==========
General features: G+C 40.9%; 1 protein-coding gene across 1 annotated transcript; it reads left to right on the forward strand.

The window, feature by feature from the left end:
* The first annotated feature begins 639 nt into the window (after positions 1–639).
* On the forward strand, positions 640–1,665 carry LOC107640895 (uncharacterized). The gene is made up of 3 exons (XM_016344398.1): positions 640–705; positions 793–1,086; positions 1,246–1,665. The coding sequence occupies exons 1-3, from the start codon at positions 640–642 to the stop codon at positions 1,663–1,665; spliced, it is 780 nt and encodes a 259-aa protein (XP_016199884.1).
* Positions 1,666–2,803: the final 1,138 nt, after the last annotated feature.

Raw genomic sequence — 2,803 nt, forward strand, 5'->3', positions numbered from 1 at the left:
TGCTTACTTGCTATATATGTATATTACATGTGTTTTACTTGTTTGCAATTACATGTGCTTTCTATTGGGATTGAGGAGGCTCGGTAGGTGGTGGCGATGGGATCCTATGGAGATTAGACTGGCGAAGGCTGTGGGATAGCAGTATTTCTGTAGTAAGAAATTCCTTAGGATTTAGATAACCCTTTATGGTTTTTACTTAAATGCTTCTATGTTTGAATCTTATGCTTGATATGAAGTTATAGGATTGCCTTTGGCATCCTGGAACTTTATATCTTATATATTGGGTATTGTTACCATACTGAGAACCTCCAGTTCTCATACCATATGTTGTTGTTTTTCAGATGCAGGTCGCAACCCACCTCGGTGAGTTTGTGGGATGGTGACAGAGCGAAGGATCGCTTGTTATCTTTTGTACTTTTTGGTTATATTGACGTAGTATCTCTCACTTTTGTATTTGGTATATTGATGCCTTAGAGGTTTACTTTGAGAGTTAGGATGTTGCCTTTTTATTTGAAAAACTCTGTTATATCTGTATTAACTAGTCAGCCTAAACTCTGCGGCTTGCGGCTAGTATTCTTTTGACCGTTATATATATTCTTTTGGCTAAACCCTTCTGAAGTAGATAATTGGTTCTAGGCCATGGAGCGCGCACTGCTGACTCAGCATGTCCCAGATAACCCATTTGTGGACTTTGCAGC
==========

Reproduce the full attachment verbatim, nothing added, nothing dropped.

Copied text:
General features: G+C 40.9%; 1 protein-coding gene across 1 annotated transcript; it reads left to right on the forward strand.

The window, feature by feature from the left end:
* The first annotated feature begins 639 nt into the window (after positions 1–639).
* On the forward strand, positions 640–1,665 carry LOC107640895 (uncharacterized). The gene is made up of 3 exons (XM_016344398.1): positions 640–705; positions 793–1,086; positions 1,246–1,665. The coding sequence occupies exons 1-3, from the start codon at positions 640–642 to the stop codon at positions 1,663–1,665; spliced, it is 780 nt and encodes a 259-aa protein (XP_016199884.1).
* Positions 1,666–2,803: the final 1,138 nt, after the last annotated feature.

Raw genomic sequence — 2,803 nt, forward strand, 5'->3', positions numbered from 1 at the left:
TGCTTACTTGCTATATATGTATATTACATGTGTTTTACTTGTTTGCAATTACATGTGCTTTCTATTGGGATTGAGGAGGCTCGGTAGGTGGTGGCGATGGGATCCTATGGAGATTAGACTGGCGAAGGCTGTGGGATAGCAGTATTTCTGTAGTAAGAAATTCCTTAGGATTTAGATAACCCTTTATGGTTTTTACTTAAATGCTTCTATGTTTGAATCTTATGCTTGATATGAAGTTATAGGATTGCCTTTGGCATCCTGGAACTTTATATCTTATATATTGGGTATTGTTACCATACTGAGAACCTCCAGTTCTCATACCATATGTTGTTGTTTTTCAGATGCAGGTCGCAACCCACCTCGGTGAGTTTGTGGGATGGTGACAGAGCGAAGGATCGCTTGTTATCTTTTGTACTTTTTGGTTATATTGACGTAGTATCTCTCACTTTTGTATTTGGTATATTGATGCCTTAGAGGTTTACTTTGAGAGTTAGGATGTTGCCTTTTTATTTGAAAAACTCTGTTATATCTGTATTAACTAGTCAGCCTAAACTCTGCGGCTTGCGGCTAGTATTCTTTTGACCGTTATATATATTCTTTTGGCTAAACCCTTCTGAAGTAGATAATTGGTTCTAGGCCATGGAGCGCGCACTGCTGACTCAGCATGTCCCAGATAACCCATTTGTGGACTTTGCAGC